High in the Treetops

A flash of orange streaks across the yard. A fleeting glimpse, combined with a clear whistled song from high in the cottonwoods means only one thing: an oriole is here. The males sing to establish and defend their breeding territory and I can only hope that this will be it. Maybe his mate is already weaving a pendulous nest up there, hidden by foliage. Wouldn’t that be a treat?

Tips and Techniques– Sometimes drawings come effortlessly. Many times they don’t. And sometimes it’s best to start over. Such was the case with this piece. I struggled for more than an hour to get the proportions and posture right on my first go at an oriole this week. I was in deep, but it just wasn’t working. Frustrated, I decided to walk away. The next evening, I started on a fresh drawing, and this time the bird took shape quickly. As hard as it is to abandon a drawing or painting, sometimes it’s the best thing you can do. If at first you don’t succeed….

Registration is open for “Bird, Nest, Eggs” through Winslow Art Center; Thursdays, June 8 & 22 focused on Baltimore Orioles; and Thursdays July 20 & 27 focused on the Eastern Phoebe. Details on the workshop page and at WAC.

14 Comments on “High in the Treetops

  1. Thank you again for a wonderful workshop in Kinderhook. You are a great teacher and very encouraging!!

    • I enjoyed reconnecting with you Lynda. So glad you came. I hope your wonderful clematis painting is hanging in a place of prominence soon! Keep sketching!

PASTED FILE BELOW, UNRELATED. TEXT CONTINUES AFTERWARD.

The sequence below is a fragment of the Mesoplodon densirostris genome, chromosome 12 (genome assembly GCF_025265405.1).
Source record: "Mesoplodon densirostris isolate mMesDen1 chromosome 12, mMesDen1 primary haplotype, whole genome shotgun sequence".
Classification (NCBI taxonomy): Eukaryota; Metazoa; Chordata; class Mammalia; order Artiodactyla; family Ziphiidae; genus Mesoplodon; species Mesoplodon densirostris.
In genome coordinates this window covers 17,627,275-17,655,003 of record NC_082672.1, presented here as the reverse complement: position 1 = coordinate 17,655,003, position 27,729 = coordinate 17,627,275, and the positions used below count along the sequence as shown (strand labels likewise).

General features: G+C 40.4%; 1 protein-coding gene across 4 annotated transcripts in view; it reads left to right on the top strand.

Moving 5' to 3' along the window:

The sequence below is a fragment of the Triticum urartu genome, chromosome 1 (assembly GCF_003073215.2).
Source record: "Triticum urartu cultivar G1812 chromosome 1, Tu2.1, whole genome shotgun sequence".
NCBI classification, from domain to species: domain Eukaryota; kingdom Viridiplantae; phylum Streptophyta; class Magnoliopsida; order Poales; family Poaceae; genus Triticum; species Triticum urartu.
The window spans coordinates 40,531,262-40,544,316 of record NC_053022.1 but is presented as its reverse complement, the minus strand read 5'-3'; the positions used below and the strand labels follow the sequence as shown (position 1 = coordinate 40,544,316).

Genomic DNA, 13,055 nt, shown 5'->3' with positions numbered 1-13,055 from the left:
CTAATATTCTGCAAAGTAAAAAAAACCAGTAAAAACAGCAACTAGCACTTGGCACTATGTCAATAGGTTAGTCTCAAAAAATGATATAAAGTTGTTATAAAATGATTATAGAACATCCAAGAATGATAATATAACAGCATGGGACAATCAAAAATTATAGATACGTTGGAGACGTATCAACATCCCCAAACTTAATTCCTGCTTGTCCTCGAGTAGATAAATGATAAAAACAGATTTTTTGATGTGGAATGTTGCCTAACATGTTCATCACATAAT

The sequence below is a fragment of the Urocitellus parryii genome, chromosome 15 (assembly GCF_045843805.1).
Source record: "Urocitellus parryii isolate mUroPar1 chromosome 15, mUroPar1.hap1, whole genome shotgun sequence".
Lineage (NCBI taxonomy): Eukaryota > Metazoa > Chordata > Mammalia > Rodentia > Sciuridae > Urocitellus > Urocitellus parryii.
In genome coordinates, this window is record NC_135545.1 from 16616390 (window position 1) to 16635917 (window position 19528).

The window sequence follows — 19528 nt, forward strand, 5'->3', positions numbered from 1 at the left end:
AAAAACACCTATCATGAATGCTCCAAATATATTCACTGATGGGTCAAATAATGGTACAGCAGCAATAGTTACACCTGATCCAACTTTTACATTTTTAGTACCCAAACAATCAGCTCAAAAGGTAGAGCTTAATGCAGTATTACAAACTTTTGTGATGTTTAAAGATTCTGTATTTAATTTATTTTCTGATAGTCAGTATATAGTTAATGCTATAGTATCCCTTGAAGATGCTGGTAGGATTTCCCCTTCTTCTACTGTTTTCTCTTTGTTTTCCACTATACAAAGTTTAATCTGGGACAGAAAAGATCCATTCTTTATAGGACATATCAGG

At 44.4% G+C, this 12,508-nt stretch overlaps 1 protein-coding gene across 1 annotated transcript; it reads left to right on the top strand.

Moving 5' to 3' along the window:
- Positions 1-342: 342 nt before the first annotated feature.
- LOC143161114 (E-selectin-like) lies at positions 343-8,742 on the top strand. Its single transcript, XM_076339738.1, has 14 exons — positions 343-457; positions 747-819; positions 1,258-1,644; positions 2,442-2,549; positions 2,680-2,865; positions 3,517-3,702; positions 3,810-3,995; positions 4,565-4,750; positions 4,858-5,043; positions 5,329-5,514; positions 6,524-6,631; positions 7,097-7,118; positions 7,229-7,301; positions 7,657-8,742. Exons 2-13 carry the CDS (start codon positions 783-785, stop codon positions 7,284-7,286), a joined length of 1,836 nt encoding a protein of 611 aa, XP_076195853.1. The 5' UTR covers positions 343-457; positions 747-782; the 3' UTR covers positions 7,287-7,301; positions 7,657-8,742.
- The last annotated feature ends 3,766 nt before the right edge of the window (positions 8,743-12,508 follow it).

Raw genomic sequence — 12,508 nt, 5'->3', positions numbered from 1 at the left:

2. Beautiful, Jean! I can hear his song, in my mind, just by looking at your painting of this handsome bird. The oriole is obviously the focus, but how and when did you add the soft leaves in the background? Your stalled beginnings really paid off by taking an obviously well needed break. It is hard to abandon any piece when it’s not working, but if I can manage to do so, they become keepers and self teaching exercises.
    Please let us know if you find any close-by nesting orioles. A treat for sure!

    • Thanks Alison. Wise advice…I wish it came with less angst, but it’s good to know we all struggle and that it is part of our growth and part of the process.

  3. Your decision to pause and begin again really paid off. He’s beautiful. We’ve only seen one oriole during the 22 years we’ve lived in our current house. He took a break at our feeder for no more than a few moments before he continued on his way. We were lucky to catch site of him. Yes, a real treat! I can’t wait to learn how to paint him and the oriole nest in as part of your next class!

    • Hi Susan- Once in 22 years is not great odds. I’m the same on the black-billed cuckoo, which I had a close and memorable encounter with about 20 years ago. I’m so glad you signed up for the next class. It’s always a pleasure.

  4. Jean, thank you for sharing your drawing struggles. Sometimes I forget that I’m not the only one who struggles. I finished my bluebird yesterday and realized that the posture line is off. I will redraw it. And, I wonder, if while we’re sleeping, our creative side of the brain takes over. The next morning everything is crystal clear, problem solved.

    • Could be, Peggy. Or it could be that each drawing we struggle with gets us closer to the one that works. Or maybe both. Sometimes, it’s the new mindset that helps the most. Once I get into a critical frame of mind, it’s hard for me to draw or paint well. Good luck with your bluebird– I look forward to seeing it!

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